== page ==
In 2018 the Arts Council received a Rebirth Grant from the Louisiana Endowment for the Humanities to conduct an oral history of Don Cincone. As part of that effort Don was video interviewed on several occasions, in several different settings, where he discussed his life, his work, his technique, and his philosophy. The results of those interviews are available for viewing through the Arts Council’s YouTube channel. You will find over 40 individual interviews conducted primarily by Kay LaFrance-Knight. Interviews at the Chennault Aviation and Military Museum were conducted by Art Edwards.
Additionally, the LEH grant provided an opportunity to assemble a listing of Don’s work that could be located, documented, and authenticated. That will be an ongoing project. The most up to date listing can be found HERE.
The Arts Council of Northeast Louisiana owns 20 separate pieces of artwork by Don Cincone.
Eighteen of these pieces are original paintings created in the 1960s and 70s. They were donated to the Arts Council by Mr. & Mrs. Kurt Schon of New Orleans in 2002.
On loan to the City of West Monroe, these eighteen originals are displayed on the first floor of West Monroe City Hall in the hall leading to the office of the Arts Council.
The remaining two pieces were donated to the Arts Council in 2018 by the City of West Monroe and the Masur Museum of Art. One of these is a watercolor.
This program is funded under a grant from the Louisiana Endowment for the Humanities, the state affiliate of the National Endowment for the Humanities. The opinions expressed in the programs do not necessarily represent the views of either the Louisiana Endowment for the Humanities or the National Endowment for the Humanities.
Don Cincone Biography
Born in 1937 in the small town of Alto, southeast of Monroe, nurtured artistically by a teacher at Monroe Colored High School, a young Don Wills earned an art scholarship to Southern University earning a Bachelor of Arts degree that opened the world and a life in art to him.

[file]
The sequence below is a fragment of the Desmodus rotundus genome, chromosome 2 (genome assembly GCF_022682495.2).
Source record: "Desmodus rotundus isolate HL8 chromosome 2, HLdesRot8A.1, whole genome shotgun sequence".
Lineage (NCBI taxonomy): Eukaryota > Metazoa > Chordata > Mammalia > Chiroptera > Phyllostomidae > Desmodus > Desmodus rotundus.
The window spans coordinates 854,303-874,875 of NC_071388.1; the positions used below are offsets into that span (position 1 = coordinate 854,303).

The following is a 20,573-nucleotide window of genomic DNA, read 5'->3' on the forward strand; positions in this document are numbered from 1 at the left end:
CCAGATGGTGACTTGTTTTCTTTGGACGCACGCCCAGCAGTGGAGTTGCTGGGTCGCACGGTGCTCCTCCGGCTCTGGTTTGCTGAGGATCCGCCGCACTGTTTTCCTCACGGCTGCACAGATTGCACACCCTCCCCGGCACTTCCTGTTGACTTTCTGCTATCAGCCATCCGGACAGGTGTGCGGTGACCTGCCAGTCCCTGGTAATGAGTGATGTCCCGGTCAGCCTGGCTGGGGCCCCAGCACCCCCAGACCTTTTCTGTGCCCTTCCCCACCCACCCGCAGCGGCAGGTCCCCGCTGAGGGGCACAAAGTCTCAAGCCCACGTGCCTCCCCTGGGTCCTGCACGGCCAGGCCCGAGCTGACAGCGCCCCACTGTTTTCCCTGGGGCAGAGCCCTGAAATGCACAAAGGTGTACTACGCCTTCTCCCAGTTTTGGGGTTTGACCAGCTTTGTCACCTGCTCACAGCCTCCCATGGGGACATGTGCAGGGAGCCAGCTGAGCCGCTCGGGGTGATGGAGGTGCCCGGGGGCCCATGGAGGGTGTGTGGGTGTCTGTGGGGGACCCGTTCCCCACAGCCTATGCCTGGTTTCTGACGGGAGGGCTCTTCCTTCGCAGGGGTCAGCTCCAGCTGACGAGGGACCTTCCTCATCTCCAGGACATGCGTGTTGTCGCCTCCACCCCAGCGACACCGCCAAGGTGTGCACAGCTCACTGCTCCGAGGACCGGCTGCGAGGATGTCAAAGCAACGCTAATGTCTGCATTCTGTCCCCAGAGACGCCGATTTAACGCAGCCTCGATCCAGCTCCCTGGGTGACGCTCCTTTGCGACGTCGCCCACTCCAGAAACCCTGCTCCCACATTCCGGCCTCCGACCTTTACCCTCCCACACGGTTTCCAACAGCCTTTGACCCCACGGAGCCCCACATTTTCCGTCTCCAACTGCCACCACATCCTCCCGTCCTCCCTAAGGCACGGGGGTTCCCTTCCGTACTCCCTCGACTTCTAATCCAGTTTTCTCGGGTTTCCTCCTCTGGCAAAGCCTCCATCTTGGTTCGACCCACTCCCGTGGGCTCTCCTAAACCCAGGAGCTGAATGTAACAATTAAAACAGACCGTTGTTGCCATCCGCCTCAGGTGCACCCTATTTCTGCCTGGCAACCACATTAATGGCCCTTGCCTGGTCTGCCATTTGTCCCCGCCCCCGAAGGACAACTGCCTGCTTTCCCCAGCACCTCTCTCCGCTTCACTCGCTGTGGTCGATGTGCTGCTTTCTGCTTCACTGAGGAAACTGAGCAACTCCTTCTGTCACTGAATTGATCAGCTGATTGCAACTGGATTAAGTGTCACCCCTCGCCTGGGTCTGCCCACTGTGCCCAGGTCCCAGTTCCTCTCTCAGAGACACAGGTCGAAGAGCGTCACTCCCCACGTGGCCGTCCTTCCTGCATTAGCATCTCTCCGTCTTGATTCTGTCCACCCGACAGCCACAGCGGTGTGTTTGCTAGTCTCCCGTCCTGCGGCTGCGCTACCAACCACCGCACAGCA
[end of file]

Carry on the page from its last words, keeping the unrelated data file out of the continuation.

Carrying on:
While stationed in Europe, serving in the Army, he studied art viewing works of the masters firsthand. The great museums of Germany, France, and Italy became his classroom and he absorbed the lessons and inspiration he found there.
Completing his service to his country, Don found himself in California where he prepared for a career in fashion illustration at the San Francisco School of Fashion Design. Supporting his young and growing family during the day, through an art agency producing art on demand, he spent the evenings developing and honing his personal style.
His time in California led to earning a commission for 85 paintings to be used in the Dick Van Dyke film “The Art of Love”, but he received no film credit for his efforts. California is also where Don Wills became Don Cincone.
Leaving California, Don learned the business side of art and began exhibiting his work while living in south Texas. The call of northeast Louisiana was strong, though, pulling him and his wife Katherine back to raise their family in the small town of Eros, his gift nurtured by the peaceful hills and pine trees.
Initially working in oils and watercolors, acrylic was soon the preferred medium due to its flexibility and superior permanency. In 1979 Cincone Gallery and School of Painting opened on 18th Street in Monroe to instruct, exhibit, and encourage artists. In the process of teaching art, Cincone discovered that verbalizing what he had learned brought him a greater understanding of the artistic process.
His journey as an artist has been marked by exhibitions in Paris and New York and California. Local exhibitions in recent years have included the Masur Museum in Monroe, the Schepis in Columbia, the Snyder in Bastrop, the Old Post Office Museum in Winnsboro, the Museum of Art and History in Farmerville.
Recognition of his great talent has earned him numerous awards through the years including the Silver Medal of Arts and Sciences in Rome, Italy in 1970. Walt Disney, James Garner, Henry Mancini, Vincent Price, Edward G. Robinson, and Leonard Bernstein are a few renowned individuals who have purchased the artist’s works.
Numerous museums and corporations include Cincone paintings in their collections while many local residents showcase Cincone canvases on their walls, as do the City Halls of both Monroe and West Monroe.
“I think of my work as being about relationships and that all art comes from the same well, the soul”, Cincone states. That’s not surprising considering Don is an ordained minister. Focus of many of his paintings is on family ties. Spirits of ancestors can often be felt hovering around the paintings subjects.
Don Cincone is an icon. Don has influenced and inspired countless individuals during his long career. To know Don Cincone is to know a man who is humble yet bold. A man who has overcome countless obstacles yet risen to heights only a few reach. Don is a man who in an instant becomes your friend because he believes in relationships.